Chef Camp Recipe Sneak Peek: PINECONE SOURDOUGH STARTER

Wild Pine Cone Sourdough Starter from Ryan Stechschulte of Spoon and Stable. Photos by Becca Dilley

Wild Pine Cone Sourdough Starter from Ryan Stechschulte of Spoon and Stable.
Photos by Becca Dilley

Many of our favorite chefs and restaurants are constantly testing the limits of locally sourced ingredients. Chef Camp promises to take you directly to the source of inspiration and into the woods with local twin cities culinary gods. Think summer camp with a side of cooking school. Here you will find a sneak peek into their latest cook book and culinary adventure with Spoon and Stable's Ryan Stechschulte. Pick up a copy of this cook book for your chance to bring these recipes and stories home and into your kitchen.  


PINECONE SOURDOUGH STARTER
1. BASE RECIPE
100 grams wild yeast water 50 grams rye flour
50 grams all-purpose flour
This mix is the beginning of the bread culture. Mix thoroughly and keep in a container with
a lid. This is known as your “starter culture.”

2. FOR THE FIRST TWO WEEKS FEED IT EVERY DAY WITH:
100 grams starter culture 50 grams tap water
25 grams rye flour
25 grams all-purpose flour
This process should be repeated once a day at the same time
every day for 2 weeks. You will eventually see the starter culture become active. It will smell like bread or beer and it will begin to bubble. This is a good thing. It is coming alive. You will also notice that you are throwing away half of your starter with every feed. That is the starter that you use to bake bread. You can either use it or give it to a friend or increase the recipe to make enough starter to bake 100 loaves. The quantity is up to you.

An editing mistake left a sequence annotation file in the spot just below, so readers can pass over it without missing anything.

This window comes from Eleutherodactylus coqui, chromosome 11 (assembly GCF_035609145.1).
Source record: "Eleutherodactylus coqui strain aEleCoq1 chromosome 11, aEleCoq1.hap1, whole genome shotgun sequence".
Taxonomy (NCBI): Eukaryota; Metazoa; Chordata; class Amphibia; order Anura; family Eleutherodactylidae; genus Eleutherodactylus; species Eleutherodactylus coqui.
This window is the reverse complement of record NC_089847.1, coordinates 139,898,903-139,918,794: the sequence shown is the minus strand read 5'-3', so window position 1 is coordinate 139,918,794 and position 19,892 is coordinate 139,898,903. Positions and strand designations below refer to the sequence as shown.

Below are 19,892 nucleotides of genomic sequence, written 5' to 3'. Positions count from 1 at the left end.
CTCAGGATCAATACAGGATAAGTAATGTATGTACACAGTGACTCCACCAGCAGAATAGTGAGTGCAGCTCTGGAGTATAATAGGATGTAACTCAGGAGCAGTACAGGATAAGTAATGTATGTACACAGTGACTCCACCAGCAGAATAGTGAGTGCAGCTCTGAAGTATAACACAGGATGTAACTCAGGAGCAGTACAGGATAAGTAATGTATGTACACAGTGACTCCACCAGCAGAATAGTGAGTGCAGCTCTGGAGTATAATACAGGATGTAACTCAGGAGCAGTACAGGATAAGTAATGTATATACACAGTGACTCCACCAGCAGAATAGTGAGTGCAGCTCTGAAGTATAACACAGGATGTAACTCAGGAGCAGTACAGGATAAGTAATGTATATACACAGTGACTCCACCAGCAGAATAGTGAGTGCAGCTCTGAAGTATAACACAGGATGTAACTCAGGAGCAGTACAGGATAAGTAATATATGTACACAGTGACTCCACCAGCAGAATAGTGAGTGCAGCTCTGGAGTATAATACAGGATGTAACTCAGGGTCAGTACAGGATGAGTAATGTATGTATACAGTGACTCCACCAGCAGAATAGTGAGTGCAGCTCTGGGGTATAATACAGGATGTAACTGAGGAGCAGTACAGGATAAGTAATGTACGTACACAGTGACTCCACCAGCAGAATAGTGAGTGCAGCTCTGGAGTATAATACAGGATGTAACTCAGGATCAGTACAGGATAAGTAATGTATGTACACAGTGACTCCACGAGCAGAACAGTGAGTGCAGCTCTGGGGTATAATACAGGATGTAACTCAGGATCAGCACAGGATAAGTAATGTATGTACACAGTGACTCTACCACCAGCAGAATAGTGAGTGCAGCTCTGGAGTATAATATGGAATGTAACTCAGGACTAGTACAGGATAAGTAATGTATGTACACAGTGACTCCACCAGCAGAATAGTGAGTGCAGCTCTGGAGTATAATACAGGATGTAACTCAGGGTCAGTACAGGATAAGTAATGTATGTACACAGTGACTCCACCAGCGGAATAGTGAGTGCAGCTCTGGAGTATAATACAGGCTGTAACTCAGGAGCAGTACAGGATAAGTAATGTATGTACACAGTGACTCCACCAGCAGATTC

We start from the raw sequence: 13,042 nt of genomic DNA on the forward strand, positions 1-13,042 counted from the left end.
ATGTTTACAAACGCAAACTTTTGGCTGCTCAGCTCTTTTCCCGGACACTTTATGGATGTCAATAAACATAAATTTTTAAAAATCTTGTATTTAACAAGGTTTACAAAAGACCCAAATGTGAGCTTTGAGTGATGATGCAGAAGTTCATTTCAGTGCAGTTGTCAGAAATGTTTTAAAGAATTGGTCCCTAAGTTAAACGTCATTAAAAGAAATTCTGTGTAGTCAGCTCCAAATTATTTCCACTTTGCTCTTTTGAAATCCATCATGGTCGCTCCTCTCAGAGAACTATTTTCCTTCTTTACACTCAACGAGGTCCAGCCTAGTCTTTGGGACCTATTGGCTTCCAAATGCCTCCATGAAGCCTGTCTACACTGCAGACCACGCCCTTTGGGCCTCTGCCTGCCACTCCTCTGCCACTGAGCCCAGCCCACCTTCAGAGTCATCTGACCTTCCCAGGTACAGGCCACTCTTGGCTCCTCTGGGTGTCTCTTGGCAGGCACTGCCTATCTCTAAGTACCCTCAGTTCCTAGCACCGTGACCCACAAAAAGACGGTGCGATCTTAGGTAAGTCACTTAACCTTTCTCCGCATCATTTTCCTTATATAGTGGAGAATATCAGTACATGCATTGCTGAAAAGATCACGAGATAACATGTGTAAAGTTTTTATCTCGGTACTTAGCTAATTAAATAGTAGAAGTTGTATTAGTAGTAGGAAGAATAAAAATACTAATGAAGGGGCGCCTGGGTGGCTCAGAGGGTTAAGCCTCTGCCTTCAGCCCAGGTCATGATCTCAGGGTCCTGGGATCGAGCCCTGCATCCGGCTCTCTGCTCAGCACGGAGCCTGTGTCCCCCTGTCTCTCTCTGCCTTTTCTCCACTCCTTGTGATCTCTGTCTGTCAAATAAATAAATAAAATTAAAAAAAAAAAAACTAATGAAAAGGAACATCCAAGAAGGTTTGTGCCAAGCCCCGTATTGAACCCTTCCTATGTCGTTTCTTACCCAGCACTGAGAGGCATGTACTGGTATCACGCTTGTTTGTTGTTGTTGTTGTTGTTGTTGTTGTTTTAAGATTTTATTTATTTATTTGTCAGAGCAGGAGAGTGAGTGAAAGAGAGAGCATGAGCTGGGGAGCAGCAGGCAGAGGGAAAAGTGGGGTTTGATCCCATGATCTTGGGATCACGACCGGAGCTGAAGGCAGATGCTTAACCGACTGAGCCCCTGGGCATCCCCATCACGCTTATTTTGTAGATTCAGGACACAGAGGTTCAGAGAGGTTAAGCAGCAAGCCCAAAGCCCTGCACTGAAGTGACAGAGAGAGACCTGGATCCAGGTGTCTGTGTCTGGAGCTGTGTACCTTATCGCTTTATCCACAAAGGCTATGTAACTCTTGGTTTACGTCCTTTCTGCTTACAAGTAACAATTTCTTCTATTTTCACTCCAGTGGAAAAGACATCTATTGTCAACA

3. AFTER TWO WEEKS,
STORE IN YOUR REFRIGERATOR AND FEED IT ONCE EVERY FIVE DAYS WITH:

100 grams starter culture 50 grams tap water
50 grams rye flour
50 grams all-purpose flour
During the retarding phase of the feed, I will change up my percentages a bit. This is merely a way to slow the production of the yeast and it keeps you from having to feed this starter culture every day.
Mix this in the same manner as any other feed. If you want to use the starter culture to bake bread from this point, simply take out your starter, allow it to come to room temperature and begin feeding it like normal. After 2 days, it should begin to become active again.

FOR A GOOD SOURDOUGH BREAD RECIPE, CHECK OUT:
cooking.nytimes.com/recipes/1016277-tartines-country-bread


Chef Camp is a northwoods food retreat that runs Sep 1-3, 2017 at YMCA Camp Miller, 90 minutes north of Minneapolis-St. Paul. Campers take wilderness-themed cooking classes over open fires from some of the most talented local chefs, sip artisan coffee and cocktails, participate in classic camp activities (think archery, canoeing, and crafts!) and feast under the stars in an open-air mess hall.

Because giving a Chef Camp ticket is so much more memorable than a pair of socks, the camp counselors are sweetening the deal this holiday season with discounted pre-sale prices starting of $600, which includes all food, beverages, lodging and activities. 

Through the end of the year, tickets will also come with a beautiful print copy of the 2016 Chef Camp cookbook. The cookbook includes recipes from last year's event, including: